CENTENNIAL, Colo. — James Holmes was an angry quitter who gave up on life and turned his hatred into murder and mayhem against innocent victims in a Colorado movie theatre, the judge Wednesday before formally sentencing him to life in prison.
Samour formally sentenced Holmes to life in prison without parole for the murders of 12 people. He also was sentencing to more than to 3,200 additional years for attempted murder and an explosives conviction.
“It is almost impossible to comprehend how a human being is capable of such acts,” Judge Carlos A. Samour Jr. said.
Samour also contrasted Holmes’ bloody assault with the compassion of a juror who voted for a life sentence instead of the death penalty.
“At least one juror showed the defendant the mercy that he refused the victims that day when he went into that theatre,” the judge said.
The judge had no other sentencing option on the murder charges after a jury earlier this month did not unanimously agree that Holmes should get the death penalty. Samour issued his sentence after two days of testimony from survivors of the attack, including first responders.
But he first spent more than half an hour defending the integrity of the justice system and disputing complaints that the trial was a waste of time. He noted the proceedings gave family members an opportunity to tell the world about their slain loved ones and provided survivors the chance to talk about their ordeal.
The judge also said the trial was fair, even if some victims were disappointed that Holmes didn’t get the death penalty.
“I believe in the system,” Samour said. “I said that before, and I’ll say it again. I believe in the system.”
Samour disputed some victims’ suggestion that Holmes would have an easy life behind bars, noting prison is harsh and restrictive.
The formal sentencing followed two days of testimony from victims about the impact the shootings had on them, and a statement from Holmes’ mother, Arlene, that her son feels remorse for his deadly attack on a Colorado movie theatre.
She said his mental illness and medications make it hard for him to express it.
“We know that is very, very hard for people to see,” Arlene Holmes testified during her son’s final sentencing hearing. “We cannot feel the depths of your pain. We can only listen to everything you have expressed, and we pray for you… We are very sorry this tragedy happened, and sorry everyone has suffered so much.”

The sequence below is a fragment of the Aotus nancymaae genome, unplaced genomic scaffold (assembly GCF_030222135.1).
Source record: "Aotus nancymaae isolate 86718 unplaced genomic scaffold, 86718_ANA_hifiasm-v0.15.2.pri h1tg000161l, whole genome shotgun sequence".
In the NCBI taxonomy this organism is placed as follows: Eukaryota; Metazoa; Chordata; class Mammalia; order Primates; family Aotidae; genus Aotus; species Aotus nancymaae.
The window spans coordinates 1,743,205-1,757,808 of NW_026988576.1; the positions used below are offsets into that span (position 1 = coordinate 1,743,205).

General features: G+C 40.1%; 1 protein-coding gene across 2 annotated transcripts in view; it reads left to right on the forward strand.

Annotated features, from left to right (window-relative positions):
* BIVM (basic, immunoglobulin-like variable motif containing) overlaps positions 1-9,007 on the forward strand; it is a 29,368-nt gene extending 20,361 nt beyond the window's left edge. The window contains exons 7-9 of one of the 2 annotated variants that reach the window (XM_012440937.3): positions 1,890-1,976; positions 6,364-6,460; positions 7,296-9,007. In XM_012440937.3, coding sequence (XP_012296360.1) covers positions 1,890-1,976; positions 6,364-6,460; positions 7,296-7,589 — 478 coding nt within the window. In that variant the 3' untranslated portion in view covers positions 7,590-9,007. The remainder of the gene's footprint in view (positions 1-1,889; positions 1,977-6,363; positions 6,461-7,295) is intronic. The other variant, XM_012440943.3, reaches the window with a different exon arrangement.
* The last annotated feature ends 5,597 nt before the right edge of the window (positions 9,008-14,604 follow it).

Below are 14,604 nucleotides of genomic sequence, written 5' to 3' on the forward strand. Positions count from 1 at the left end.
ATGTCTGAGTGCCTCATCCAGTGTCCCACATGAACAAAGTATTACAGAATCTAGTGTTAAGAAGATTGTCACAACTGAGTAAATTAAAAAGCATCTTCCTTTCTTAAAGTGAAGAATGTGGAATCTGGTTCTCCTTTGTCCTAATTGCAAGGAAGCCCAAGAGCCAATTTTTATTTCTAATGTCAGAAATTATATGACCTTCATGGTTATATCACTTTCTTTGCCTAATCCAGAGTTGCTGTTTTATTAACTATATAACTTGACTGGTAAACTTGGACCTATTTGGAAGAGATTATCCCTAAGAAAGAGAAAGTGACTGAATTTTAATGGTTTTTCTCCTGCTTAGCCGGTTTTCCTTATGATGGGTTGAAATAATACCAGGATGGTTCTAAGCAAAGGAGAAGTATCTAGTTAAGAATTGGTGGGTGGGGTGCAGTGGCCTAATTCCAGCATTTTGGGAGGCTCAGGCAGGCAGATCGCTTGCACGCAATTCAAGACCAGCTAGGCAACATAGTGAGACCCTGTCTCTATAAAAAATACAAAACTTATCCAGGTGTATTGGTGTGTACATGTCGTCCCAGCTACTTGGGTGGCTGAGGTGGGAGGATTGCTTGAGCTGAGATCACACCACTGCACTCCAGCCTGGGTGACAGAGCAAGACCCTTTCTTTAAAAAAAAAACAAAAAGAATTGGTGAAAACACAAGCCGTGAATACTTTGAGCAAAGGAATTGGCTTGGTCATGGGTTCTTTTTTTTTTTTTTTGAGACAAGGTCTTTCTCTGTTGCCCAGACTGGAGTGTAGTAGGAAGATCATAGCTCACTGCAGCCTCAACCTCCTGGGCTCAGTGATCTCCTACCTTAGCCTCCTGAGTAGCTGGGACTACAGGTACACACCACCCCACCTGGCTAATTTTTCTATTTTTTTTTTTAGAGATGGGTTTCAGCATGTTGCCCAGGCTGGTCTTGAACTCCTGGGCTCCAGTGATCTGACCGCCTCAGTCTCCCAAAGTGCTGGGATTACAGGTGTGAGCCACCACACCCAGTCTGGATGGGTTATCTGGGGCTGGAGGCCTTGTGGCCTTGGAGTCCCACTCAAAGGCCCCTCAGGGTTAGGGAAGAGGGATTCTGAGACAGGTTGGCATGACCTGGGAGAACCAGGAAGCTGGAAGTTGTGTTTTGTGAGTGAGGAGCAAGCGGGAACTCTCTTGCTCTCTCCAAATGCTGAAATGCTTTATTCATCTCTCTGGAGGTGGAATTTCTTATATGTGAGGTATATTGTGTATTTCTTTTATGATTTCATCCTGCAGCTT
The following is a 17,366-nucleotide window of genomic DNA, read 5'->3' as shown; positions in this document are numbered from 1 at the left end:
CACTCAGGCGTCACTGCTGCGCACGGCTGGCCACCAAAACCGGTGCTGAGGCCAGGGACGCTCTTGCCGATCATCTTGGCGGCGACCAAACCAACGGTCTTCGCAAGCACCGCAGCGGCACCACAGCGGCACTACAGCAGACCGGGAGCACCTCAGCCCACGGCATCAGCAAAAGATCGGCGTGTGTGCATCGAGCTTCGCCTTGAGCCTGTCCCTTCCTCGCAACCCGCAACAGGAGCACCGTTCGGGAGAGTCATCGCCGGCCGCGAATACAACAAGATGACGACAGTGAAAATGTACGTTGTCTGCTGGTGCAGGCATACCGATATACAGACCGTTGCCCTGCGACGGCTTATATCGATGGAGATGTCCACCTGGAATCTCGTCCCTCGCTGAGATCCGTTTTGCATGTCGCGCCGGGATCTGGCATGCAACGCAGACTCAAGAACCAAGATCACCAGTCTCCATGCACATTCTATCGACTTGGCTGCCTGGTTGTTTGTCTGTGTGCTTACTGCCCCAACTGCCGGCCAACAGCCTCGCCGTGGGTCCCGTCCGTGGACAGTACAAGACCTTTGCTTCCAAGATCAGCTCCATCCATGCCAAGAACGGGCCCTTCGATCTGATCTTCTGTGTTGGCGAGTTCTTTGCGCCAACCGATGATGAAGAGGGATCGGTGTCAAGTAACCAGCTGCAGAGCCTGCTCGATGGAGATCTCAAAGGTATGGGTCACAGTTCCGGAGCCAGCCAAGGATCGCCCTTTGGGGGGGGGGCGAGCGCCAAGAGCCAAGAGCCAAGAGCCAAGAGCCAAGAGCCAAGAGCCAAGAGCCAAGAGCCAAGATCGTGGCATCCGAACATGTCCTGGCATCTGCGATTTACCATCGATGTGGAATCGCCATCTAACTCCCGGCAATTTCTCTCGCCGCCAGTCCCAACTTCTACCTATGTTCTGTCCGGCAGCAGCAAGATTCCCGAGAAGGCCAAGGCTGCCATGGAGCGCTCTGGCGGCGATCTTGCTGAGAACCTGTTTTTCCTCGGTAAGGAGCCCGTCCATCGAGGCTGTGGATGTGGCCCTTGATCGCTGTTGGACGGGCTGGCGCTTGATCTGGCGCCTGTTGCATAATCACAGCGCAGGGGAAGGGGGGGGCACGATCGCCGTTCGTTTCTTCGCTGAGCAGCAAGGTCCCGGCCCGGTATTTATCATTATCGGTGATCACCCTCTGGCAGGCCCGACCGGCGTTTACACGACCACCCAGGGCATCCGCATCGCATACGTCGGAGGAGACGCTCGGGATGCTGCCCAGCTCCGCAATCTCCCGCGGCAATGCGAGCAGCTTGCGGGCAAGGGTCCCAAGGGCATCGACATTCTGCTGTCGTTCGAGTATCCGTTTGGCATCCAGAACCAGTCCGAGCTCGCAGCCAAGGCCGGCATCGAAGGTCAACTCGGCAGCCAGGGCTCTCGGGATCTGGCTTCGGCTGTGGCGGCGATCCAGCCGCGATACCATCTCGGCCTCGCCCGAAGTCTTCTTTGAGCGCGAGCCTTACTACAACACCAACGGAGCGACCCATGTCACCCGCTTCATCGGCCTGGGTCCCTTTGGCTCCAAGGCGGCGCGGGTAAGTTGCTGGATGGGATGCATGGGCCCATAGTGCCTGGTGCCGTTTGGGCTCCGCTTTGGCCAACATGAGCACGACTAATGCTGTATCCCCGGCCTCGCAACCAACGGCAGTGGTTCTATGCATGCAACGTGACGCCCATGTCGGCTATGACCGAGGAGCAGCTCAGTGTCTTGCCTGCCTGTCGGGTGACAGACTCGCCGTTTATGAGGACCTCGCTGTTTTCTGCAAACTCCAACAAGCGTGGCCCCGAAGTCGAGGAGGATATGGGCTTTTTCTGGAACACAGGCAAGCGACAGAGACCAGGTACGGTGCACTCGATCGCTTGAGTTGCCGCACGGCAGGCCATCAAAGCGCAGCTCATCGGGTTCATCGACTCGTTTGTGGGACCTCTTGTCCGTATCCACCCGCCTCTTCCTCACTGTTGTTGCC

With her husband, Robert, by her side, she was the final witness to take the lectern Tuesday, capping a sentencing hearing where more than 100 victims and survivors testified about the searing physical and emotional scars the 2012 shooting has left.
Jurors rejected Holmes’ insanity plea, convicting him of murdering 12 people and trying to kill 70 others when he opened fire on a packed theatre in suburban Denver on July 20, 2012. Prosecutors have said the jury was divided on the sentence, with 11 favouring death and one favouring life without parole. Under Colorado law, jurors must be unanimous to impose the death penalty, so Holmes automatically got a life sentence.
To the end, Holmes’ state-appointed attorneys blamed the massacre on his schizophrenia and psychotic delusions. They said Holmes had been obsessed with the idea of mass killing since childhood, and he pursued neuroscience in an effort to find out what was wrong with his brain.
Prosecutors pointed both to Holmes’ elaborate planning for the attack and his refusal to divulge to anyone — family, friends, psychiatrists — that he was thinking, and planning, murder.
Holmes stockpiled guns and ammunition and mapped out the Aurora theatre complex to determine which auditorium would allow for the most casualties. He even calculated police response times.
Defence attorney Daniel King said Tuesday Holmes will not appeal his conviction, sparing victims the possibility of another emotionally wrenching trial.
Holmes’ sentencing hearing was largely symbolic but gave scores of victims an unprecedented chance to vent their feelings to the judge. They told him of flashbacks and nightmares, of relentless survivor’s guilt and enduring physical pain.